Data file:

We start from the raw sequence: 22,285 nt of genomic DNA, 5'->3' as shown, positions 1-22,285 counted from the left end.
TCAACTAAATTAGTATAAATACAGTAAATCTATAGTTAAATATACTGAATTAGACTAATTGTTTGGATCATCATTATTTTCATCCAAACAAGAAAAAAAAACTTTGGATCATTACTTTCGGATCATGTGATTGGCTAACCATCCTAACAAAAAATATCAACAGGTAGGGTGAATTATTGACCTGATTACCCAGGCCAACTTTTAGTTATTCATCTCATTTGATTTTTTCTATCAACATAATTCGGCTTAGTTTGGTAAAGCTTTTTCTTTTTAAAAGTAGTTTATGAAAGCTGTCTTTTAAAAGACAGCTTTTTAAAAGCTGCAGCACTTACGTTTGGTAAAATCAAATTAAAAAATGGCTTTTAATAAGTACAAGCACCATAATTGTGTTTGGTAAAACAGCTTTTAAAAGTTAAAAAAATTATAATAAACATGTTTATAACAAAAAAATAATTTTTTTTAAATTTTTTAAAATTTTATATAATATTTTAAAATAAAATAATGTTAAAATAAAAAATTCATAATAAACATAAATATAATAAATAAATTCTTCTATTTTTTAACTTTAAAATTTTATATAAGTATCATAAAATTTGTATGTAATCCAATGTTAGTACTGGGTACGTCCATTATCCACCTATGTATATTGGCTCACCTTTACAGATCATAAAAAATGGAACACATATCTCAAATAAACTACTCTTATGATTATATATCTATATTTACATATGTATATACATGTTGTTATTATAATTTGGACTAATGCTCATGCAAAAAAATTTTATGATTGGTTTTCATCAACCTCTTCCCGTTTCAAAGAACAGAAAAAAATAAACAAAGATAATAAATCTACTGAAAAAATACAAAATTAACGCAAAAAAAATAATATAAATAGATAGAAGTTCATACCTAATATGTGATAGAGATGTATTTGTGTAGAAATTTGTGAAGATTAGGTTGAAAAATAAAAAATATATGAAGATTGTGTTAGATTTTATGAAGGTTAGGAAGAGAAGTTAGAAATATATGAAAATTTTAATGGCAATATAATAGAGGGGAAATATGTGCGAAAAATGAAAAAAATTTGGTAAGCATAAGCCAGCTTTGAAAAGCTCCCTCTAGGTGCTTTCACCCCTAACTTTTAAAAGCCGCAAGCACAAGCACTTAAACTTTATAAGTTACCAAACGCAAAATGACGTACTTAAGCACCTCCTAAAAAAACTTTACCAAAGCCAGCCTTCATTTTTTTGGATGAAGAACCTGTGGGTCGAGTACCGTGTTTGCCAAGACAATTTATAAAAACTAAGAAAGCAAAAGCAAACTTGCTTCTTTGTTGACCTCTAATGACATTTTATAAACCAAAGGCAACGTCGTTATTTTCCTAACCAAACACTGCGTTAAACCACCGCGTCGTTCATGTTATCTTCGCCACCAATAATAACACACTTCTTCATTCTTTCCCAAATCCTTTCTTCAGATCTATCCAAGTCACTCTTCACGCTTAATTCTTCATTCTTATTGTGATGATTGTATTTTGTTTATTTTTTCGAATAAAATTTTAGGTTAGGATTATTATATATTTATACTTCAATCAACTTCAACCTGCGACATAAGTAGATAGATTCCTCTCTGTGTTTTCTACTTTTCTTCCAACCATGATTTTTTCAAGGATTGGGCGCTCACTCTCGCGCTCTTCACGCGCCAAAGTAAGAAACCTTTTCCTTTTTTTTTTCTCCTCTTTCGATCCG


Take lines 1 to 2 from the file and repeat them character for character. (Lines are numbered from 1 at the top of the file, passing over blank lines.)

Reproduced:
We start from the raw sequence: 22,285 nt of genomic DNA, 5'->3' as shown, positions 1-22,285 counted from the left end.
TCAACTAAATTAGTATAAATACAGTAAATCTATAGTTAAATATACTGAATTAGACTAATTGTTTGGATCATCATTATTTTCATCCAAACAAGAAAAAAAAACTTTGGATCATTACTTTCGGATCATGTGATTGGCTAACCATCCTAACAAAAAATATCAACAGGTAGGGTGAATTATTGACCTGATTACCCAGGCCAACTTTTAGTTATTCATCTCATTTGATTTTTTCTATCAACATAATTCGGCTTAGTTTGGTAAAGCTTTTTCTTTTTAAAAGTAGTTTATGAAAGCTGTCTTTTAAAAGACAGCTTTTTAAAAGCTGCAGCACTTACGTTTGGTAAAATCAAATTAAAAAATGGCTTTTAATAAGTACAAGCACCATAATTGTGTTTGGTAAAACAGCTTTTAAAAGTTAAAAAAATTATAATAAACATGTTTATAACAAAAAAATAATTTTTTTTAAATTTTTTAAAATTTTATATAATATTTTAAAATAAAATAATGTTAAAATAAAAAATTCATAATAAACATAAATATAATAAATAAATTCTTCTATTTTTTAACTTTAAAATTTTATATAAGTATCATAAAATTTGTATGTAATCCAATGTTAGTACTGGGTACGTCCATTATCCACCTATGTATATTGGCTCACCTTTACAGATCATAAAAAATGGAACACATATCTCAAATAAACTACTCTTATGATTATATATCTATATTTACATATGTATATACATGTTGTTATTATAATTTGGACTAATGCTCATGCAAAAAAATTTTATGATTGGTTTTCATCAACCTCTTCCCGTTTCAAAGAACAGAAAAAAATAAACAAAGATAATAAATCTACTGAAAAAATACAAAATTAACGCAAAAAAAATAATATAAATAGATAGAAGTTCATACCTAATATGTGATAGAGATGTATTTGTGTAGAAATTTGTGAAGATTAGGTTGAAAAATAAAAAATATATGAAGATTGTGTTAGATTTTATGAAGGTTAGGAAGAGAAGTTAGAAATATATGAAAATTTTAATGGCAATATAATAGAGGGGAAATATGTGCGAAAAATGAAAAAAATTTGGTAAGCATAAGCCAGCTTTGAAAAGCTCCCTCTAGGTGCTTTCACCCCTAACTTTTAAAAGCCGCAAGCACAAGCACTTAAACTTTATAAGTTACCAAACGCAAAATGACGTACTTAAGCACCTCCTAAAAAAACTTTACCAAAGCCAGCCTTCATTTTTTTGGATGAAGAACCTGTGGGTCGAGTACCGTGTTTGCCAAGACAATTTATAAAAACTAAGAAAGCAAAAGCAAACTTGCTTCTTTGTTGACCTCTAATGACATTTTATAAACCAAAGGCAACGTCGTTATTTTCCTAACCAAACACTGCGTTAAACCACCGCGTCGTTCATGTTATCTTCGCCACCAATAATAACACACTTCTTCATTCTTTCCCAAATCCTTTCTTCAGATCTATCCAAGTCACTCTTCACGCTTAATTCTTCATTCTTATTGTGATGATTGTATTTTGTTTATTTTTTCGAATAAAATTTTAGGTTAGGATTATTATATATTTATACTTCAATCAACTTCAACCTGCGACATAAGTAGATAGATTCCTCTCTGTGTTTTCTACTTTTCTTCCAACCATGATTTTTTCAAGGATTGGGCGCTCACTCTCGCGCTCTTCACGCGCCAAAGTAAGAAACCTTTTCCTTTTTTTTTTCTCCTCTTTCGATCCG